try {
Connection conn = DataSourceUtils.getConnection(dataSource);
TCCFenceDO tccFenceDO = TCC_FENCE_DAO.queryTCCFenceDO(conn, xid, branchId);
if (tccFenceDO == null) {
throw new TCCFenceException(String.format("TCC fence record not exists, commit fence method failed. xid= %s, branchId= %s", xid, branchId),
if (TCCFenceConstant.STATUS_COMMITTED == tccFenceDO.getStatus()) {"Branch transaction has already committed before. idempotency rejected. xid: {}, branchId: {}, status: {}", xid, branchId, tccFenceDO.getStatus());
return true;
if (TCCFenceConstant.STATUS_ROLLBACKED == tccFenceDO.getStatus() || TCCFenceConstant.STATUS_SUSPENDED == tccFenceDO.getStatus()) {
if (LOGGER.isWarnEnabled()) {
LOGGER.warn("Branch transaction status is unexpected. xid: {}, branchId: {}, status: {}", xid, branchId, tccFenceDO.getStatus());
return false;
return updateStatusAndInvokeTargetMethod(conn, commitMethod, targetTCCBean, xid, branchId, TCCFenceConstant.STATUS_COMMITTED, status, args);
} catch (Throwable t) {
throw new SkipCallbackWrapperException(t);

From the code, we can see that when committing the transaction, it first checks if there is a record in the tcc_fence_log table. If a record exists, it checks the transaction execution status and returns. This ensures idempotence by avoiding duplicate commits if the transaction status is already STATUS_COMMITTED. If there is no record in the tcc_fence_log table, a new record is inserted for later retry detection.

The rollback logic is similar to the commit logic and is implemented in the rollbackFence method of the TCCFenceHandler class.

4.2 Empty Rollback

In the scenario shown in the following diagram, the account service consists of a cluster of two nodes. During the try phase, the account service on Node 1 encounters a failure. Without considering retries, the global transaction must reach the end state, requiring a cancel operation to be performed on the account service.


Seata's solution is to insert a record into the tcc_fence_log table during the try phase, with the status field set to STATUS_TRIED. During the rollback phase, it checks if the record exists, and if it doesn't, the rollback operation is not executed. The code is as follows:

public static Object prepareFence(String xid, Long branchId, String actionName, Callback<Object> targetCallback) {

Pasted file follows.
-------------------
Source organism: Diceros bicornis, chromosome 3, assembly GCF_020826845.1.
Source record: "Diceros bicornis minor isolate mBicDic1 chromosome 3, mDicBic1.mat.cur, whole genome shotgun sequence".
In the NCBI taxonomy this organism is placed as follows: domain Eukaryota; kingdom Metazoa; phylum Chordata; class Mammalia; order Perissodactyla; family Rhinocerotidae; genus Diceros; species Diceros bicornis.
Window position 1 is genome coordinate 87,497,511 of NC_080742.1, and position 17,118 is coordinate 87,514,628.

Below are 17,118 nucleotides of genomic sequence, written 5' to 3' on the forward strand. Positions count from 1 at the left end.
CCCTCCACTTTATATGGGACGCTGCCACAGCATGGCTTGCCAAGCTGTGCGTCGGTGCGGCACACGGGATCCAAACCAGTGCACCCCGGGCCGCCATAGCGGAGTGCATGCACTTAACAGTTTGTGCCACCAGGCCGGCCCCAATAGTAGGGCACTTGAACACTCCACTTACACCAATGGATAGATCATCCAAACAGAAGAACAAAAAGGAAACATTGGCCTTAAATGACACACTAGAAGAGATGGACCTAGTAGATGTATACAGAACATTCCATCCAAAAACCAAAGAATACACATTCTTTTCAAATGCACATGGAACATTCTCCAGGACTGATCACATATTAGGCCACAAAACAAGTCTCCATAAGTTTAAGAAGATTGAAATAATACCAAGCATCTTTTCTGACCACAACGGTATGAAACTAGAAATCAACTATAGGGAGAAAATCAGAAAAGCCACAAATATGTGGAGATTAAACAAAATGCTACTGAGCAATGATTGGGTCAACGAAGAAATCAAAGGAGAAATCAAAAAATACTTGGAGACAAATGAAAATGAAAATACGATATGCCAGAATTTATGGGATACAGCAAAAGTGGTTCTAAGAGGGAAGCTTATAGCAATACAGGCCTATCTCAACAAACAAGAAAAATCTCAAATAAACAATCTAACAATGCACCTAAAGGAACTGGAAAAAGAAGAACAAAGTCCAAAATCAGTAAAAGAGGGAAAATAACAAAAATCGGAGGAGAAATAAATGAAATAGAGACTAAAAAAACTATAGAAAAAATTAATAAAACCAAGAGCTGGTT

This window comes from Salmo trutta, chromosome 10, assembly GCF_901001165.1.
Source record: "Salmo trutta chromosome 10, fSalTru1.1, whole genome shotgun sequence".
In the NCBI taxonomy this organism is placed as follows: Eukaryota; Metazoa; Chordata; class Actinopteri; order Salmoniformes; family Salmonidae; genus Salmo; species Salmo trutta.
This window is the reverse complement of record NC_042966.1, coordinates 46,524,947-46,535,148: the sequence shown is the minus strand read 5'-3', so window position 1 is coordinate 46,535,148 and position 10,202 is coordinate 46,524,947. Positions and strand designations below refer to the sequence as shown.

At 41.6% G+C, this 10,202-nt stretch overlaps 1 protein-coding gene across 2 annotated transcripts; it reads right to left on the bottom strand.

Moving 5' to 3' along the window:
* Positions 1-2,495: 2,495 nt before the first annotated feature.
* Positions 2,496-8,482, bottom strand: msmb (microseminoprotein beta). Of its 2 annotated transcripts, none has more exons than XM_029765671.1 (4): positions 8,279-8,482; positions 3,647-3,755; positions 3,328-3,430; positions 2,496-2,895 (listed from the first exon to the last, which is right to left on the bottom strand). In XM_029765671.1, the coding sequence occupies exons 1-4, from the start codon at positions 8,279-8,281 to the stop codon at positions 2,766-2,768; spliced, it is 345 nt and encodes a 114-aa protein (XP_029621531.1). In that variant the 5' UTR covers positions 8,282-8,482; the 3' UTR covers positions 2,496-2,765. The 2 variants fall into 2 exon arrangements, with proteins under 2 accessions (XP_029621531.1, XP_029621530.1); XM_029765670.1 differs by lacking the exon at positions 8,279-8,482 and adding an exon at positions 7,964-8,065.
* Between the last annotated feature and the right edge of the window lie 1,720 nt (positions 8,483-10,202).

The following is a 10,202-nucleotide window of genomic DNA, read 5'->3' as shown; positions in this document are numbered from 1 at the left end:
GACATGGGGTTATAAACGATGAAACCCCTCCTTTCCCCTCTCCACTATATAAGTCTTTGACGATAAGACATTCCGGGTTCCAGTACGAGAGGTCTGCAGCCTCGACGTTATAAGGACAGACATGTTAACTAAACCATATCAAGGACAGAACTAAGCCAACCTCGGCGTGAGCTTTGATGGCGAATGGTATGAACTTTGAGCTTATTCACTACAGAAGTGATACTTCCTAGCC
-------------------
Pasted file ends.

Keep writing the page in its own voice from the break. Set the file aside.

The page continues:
return transactionTemplate.execute(status -> {
try {
Connection conn = DataSourceUtils.getConnection(dataSource);
boolean result = insertTCCFenceLog(conn, xid, branchId, actionName, TCCFenceConstant.STATUS_TRIED);"TCC fence prepare result: {}. xid: {}, branchId: {}", result, xid, branchId);
if (result) {
return targetCallback.execute();
} else {
throw new TCCFenceException(String.format("Insert tcc fence record error, prepare fence failed. xid= %s, branchId= %s", xid, branchId),
} catch (TCCFenceException e) {
} catch (Throwable t) {

The processing logic in the Rollback phase is as follows:

public static boolean rollbackFence(Method rollbackMethod, Object targetTCCBean,
String xid, Long branchId, Object[] args, String actionName) {
return transactionTemplate.execute(status -> {
try {
Connection conn = DataSourceUtils.getConnection(dataSource);
TCCFenceDO tccFenceDO = TCC_FENCE_DAO.queryTCCFenceDO(conn, xid, branchId);
// non_rollback
if (tccFenceDO == null) {
//The rollback logic is not executed
return true;
} else {
if (TCCFenceConstant.STATUS_ROLLBACKED == tccFenceDO.getStatus() || TCCFenceConstant.STATUS_SUSPENDED == tccFenceDO.getStatus()) {"Branch transaction had already rollbacked before, idempotency rejected. xid: {}, branchId: {}, status: {}", xid, branchId, tccFenceDO.getStatus());
return true;
if (TCCFenceConstant.STATUS_COMMITTED == tccFenceDO.getStatus()) {
if (LOGGER.isWarnEnabled()) {
LOGGER.warn("Branch transaction status is unexpected. xid: {}, branchId: {}, status: {}", xid, branchId, tccFenceDO.getStatus());
return false;
return updateStatusAndInvokeTargetMethod(conn, rollbackMethod, targetTCCBean, xid, branchId, TCCFenceConstant.STATUS_ROLLBACKED, status, args);
} catch (Throwable t) {